WomensLaw is not just for women. We serve and support all survivors, no matter their sex or gender.
Important: Even if courts are closed, you can still file for a protection order and other emergency relief. See our FAQ on Courts and COVID-19.
Legal Information: Oklahoma
Updated: December 1, 2020
Who is eligible for a victim protective order?
To get a victim protective order you must be a victim of one of the crimes listed here, but you do not have to have a specific relationship with the offender. If the offender is a family or household member, then you cannot file for a victim protective order but could be eligible for a domestic violence protective order.1
If you are the immediate family member of a victim of first-degree murder, you are eligible for a victim protection order against the offender who was charged and convicted of the crime of first-degree murder or the person who was charged and convicted for being an accessory to the crime.2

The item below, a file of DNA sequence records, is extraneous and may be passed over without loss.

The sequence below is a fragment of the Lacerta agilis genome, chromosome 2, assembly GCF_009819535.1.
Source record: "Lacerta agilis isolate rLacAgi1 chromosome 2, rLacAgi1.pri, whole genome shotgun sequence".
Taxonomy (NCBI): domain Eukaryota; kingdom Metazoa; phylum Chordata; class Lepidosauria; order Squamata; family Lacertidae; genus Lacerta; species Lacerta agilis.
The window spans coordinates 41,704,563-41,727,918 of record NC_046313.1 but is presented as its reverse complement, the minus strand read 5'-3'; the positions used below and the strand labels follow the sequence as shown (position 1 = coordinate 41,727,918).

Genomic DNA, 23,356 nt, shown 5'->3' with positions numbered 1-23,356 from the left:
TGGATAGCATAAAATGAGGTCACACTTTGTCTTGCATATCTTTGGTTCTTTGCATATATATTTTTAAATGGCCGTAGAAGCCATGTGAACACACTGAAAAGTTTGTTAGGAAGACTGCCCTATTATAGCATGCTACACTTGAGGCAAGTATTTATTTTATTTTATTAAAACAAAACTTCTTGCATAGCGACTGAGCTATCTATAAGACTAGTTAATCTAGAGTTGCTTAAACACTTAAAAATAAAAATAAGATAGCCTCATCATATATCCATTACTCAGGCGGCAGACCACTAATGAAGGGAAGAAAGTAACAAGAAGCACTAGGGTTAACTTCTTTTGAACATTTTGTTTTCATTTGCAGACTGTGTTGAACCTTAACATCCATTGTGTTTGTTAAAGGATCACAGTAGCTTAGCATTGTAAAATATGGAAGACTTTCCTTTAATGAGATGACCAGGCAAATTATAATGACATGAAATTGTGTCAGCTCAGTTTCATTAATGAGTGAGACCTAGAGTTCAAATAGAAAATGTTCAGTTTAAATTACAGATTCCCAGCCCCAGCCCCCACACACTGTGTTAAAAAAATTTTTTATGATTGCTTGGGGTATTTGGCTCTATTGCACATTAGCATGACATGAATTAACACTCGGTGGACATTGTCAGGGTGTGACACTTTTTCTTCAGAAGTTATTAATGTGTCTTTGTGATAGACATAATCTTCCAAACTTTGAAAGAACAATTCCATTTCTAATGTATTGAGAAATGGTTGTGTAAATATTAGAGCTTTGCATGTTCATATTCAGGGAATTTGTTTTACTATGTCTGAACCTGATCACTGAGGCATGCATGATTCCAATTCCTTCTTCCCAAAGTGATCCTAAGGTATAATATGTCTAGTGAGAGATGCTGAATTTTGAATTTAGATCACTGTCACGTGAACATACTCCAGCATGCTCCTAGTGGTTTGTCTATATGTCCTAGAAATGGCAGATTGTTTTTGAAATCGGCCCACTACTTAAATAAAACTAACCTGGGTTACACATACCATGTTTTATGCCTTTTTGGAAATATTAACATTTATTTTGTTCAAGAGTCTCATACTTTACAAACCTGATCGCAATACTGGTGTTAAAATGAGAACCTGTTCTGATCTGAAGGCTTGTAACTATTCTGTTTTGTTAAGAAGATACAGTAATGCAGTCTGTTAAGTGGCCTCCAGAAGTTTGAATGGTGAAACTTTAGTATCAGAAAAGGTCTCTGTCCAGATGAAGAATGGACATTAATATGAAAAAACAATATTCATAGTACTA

1 22 O.S. § 40.2(A)
2 22 O.S. § 40.2(B)
© 2008–2020 WomensLaw.org is a project of the National Network to End Domestic Violence, Inc. All rights reserved. This website is funded in part through a grant from the Office for Victims of Crime, Office of Justice Programs, U.S. Department of Justice. Neither the U.S. Department of Justice nor any of its components operate, control, are responsible for, or necessarily endorse, this website (including, without limitation, its content, technical infrastructure, and policies, and any services or tools provided). NNEDV is a 501©(3) non-profit organization; EIN 52-1973408.